ML: I was extremely lucky in this race. The conditions really worked for me. It was an exceptionally cool day for Cairns. My coach was worried about how my body would handle the heat and humidity because of my exceptionally high sweat rate and sodium loss measured in a sweat test just before the race. We planned accordingly for this with a specific nutrition and sodium replacement race plan, and my coach put together splits based on my numbers in training.

Male and female age groupers started together at Ironman Cairns and I planned to stick with a teammate who had comparable swim splits in training. He also had experience with pacing, which stopped me from going too hard in the swim. I came out of the water in a time of 00:59:35 and felt great.
T1 was really fast and I remember having a bit of a low coming out of transition. My body felt good but the thought of riding 180km followed by a marathon was incredibly intimidating. I split up the ride into four segments and had set splits/times to hold for each segment. This made the time go by much quicker. It was like a game trying to hold the numbers and coming through each segment hitting the targets was the most satisfying feeling giving me an extra kick of energy for the next leg.

I came off the bike in 5:15:26 and was ecstatic that I was holding my set numbers and still feeling good. Out of T2, I found out for the first time where I stood in the race. My coach shouted out to me that there was one age grouper (in my age group) ahead by four minutes. When I heard this my fight or flight reflexes kicked in. I picked up the pace until I passed her about four kilometres into the run. The work had been done, now it was time to settle into my pace and enjoy my first full marathon run.

The run was split up into three equal distant laps. I held a consistent pace the entire way, not stopping once. I remember at one point, halfway through the run course passing a female pro. Never in my wildest dreams did I think I was capable of this in my first ever Ironman. This gave me the confidence I needed to hold my splits and charge through that finish line.

The home stretch was extremely emotional. I’m not a big crier but I lost it in the last 10km; my emotions were a result of the months of hard work leading up to this event and knowing that I had it in the bag. I charged across the finish line and fell into my husband’s arms, crying uncontrollably. I had conquered Ironman, and to top it off I had qualified for Kona.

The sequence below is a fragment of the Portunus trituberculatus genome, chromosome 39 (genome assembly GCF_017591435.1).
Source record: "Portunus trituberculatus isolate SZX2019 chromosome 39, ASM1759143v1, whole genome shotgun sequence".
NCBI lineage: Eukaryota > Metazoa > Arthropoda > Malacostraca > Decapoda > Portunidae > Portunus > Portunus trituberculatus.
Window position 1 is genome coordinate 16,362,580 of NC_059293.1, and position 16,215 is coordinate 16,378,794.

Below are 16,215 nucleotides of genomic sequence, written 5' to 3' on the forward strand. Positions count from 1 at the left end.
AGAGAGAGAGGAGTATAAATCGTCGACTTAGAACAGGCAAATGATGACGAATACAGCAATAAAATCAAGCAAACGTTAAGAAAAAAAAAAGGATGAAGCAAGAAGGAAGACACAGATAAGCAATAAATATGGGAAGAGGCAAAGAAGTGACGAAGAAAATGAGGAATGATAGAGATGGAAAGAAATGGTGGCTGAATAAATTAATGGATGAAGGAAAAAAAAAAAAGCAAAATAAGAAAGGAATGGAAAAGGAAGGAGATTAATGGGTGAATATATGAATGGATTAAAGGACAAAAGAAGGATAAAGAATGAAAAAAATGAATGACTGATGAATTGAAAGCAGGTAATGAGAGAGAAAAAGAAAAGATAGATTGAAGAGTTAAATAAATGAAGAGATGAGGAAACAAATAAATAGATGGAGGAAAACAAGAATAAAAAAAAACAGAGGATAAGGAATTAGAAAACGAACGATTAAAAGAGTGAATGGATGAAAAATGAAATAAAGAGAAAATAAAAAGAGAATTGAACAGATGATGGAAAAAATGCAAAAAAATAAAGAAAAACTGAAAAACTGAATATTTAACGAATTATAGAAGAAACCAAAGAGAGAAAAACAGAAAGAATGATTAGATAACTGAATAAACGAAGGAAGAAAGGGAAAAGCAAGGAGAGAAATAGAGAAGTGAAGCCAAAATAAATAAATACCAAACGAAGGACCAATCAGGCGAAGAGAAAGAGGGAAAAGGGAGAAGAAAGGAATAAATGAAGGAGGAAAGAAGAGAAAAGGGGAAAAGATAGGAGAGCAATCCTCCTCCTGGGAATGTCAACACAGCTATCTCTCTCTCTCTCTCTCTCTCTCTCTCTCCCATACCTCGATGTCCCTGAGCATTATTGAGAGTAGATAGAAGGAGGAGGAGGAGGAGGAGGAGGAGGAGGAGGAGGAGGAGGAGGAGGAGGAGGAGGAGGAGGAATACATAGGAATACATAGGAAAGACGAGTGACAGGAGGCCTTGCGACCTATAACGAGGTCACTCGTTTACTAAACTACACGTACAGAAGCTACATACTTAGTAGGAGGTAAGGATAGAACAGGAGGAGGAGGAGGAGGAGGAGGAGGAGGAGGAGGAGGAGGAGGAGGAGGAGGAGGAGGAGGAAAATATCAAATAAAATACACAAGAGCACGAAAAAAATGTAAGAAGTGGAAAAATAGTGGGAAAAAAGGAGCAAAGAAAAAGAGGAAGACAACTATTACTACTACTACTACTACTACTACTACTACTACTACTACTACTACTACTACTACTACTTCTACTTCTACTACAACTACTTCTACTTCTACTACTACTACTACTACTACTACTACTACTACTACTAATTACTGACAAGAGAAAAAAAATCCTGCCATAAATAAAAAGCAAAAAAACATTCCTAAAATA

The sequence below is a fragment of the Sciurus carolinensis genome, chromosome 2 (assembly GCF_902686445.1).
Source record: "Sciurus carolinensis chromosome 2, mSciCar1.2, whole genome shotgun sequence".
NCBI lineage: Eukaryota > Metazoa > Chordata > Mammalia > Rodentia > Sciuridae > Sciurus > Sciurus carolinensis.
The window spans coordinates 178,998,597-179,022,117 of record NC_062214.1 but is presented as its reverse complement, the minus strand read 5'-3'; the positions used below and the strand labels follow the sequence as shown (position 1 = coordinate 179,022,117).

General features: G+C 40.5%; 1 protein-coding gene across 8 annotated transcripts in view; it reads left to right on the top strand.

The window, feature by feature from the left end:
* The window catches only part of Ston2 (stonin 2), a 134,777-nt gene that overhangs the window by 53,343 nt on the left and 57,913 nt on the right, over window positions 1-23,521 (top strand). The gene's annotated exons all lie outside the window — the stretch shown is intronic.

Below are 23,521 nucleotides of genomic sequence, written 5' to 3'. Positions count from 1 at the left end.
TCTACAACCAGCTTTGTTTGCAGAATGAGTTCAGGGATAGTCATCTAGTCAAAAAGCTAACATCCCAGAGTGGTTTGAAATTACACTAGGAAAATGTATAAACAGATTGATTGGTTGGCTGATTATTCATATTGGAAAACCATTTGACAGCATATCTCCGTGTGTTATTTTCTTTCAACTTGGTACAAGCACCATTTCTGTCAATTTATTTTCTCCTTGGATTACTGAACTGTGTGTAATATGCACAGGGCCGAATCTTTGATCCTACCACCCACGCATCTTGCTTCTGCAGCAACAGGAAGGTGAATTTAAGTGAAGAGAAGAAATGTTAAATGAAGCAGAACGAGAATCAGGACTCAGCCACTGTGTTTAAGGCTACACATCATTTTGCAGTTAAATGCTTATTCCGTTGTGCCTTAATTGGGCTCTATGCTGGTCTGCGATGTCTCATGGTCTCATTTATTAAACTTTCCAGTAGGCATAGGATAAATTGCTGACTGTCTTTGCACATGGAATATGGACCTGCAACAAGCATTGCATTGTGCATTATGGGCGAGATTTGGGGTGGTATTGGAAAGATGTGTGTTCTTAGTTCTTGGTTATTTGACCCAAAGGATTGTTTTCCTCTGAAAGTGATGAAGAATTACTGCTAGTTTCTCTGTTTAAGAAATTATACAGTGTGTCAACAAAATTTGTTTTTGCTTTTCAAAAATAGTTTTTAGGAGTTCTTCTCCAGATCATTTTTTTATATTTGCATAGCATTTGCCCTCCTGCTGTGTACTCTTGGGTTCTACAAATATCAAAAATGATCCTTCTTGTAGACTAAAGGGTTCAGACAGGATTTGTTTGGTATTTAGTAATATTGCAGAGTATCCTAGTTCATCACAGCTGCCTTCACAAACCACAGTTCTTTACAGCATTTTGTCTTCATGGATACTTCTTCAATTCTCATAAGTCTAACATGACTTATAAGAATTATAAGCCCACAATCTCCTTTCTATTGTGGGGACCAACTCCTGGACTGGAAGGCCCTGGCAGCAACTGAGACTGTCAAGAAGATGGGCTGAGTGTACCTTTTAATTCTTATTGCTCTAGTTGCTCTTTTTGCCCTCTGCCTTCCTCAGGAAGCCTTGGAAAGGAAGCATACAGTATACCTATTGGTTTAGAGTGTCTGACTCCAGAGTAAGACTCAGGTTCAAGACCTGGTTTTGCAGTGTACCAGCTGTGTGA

AT: One of my favourite images of you at Ironman Cairns is the one you posted of all your borrowed gear – very similar to four-time Ironman World Champion, Chrissie Wellington’s start in the sport.
ML: (Laughs) Yes, I had a lot of borrowed gear. No one warned me about how expensive this sport is. If it weren’t for the incredible people around me who saw potential from the start I would not have had this success right away. As mentioned earlier, my bike was a hand-me-down from Kathleen McCartney and had already been around the Kona course twice. For both races, my race wheels were loaned from extremely generous teammates. My shoes were my mum’s old mountain biking clip-ins. To top things off, the drink bottle holders were also borrowed from a training buddy. It was a group effort to get me across that line.

AT: What was the journey to Kona like? What did you learn?
ML: The time before Kona was a whirlwind. Two weeks after Ironman Cairns my husband and I got married and had a month honeymoon in Europe. When I came back, the training was quick, lonely and painful. I came back to Melbourne out of shape, injured from Ironman Cairns and with only two months until Kona! Two of my training buddies in the build to Cairns also qualified for Kona but had a different schedule for their build. They flew to heat train in Thailand for the build and I was left alone for many of my long rides, which I struggled with immensely. Being a novice on the bike, riding solo for those distances gave me anxiety and I struggled with motivation. I missed having my training buddies with me. This made the build to Kona a lot more mentally tough than Cairns. I had to force myself to get the distance in on the bike. To make matters worse, I had an overuse knee injury, which prevented me from running for most of the build. I learned that no build is the same, and situations often don’t work in your favour. But I think that these circumstances make you stronger as an athlete and person.

AT: OK – on to the race. Talk us through your day. What were your highs/lows? How did you push through the tough times? Were there any standout moments?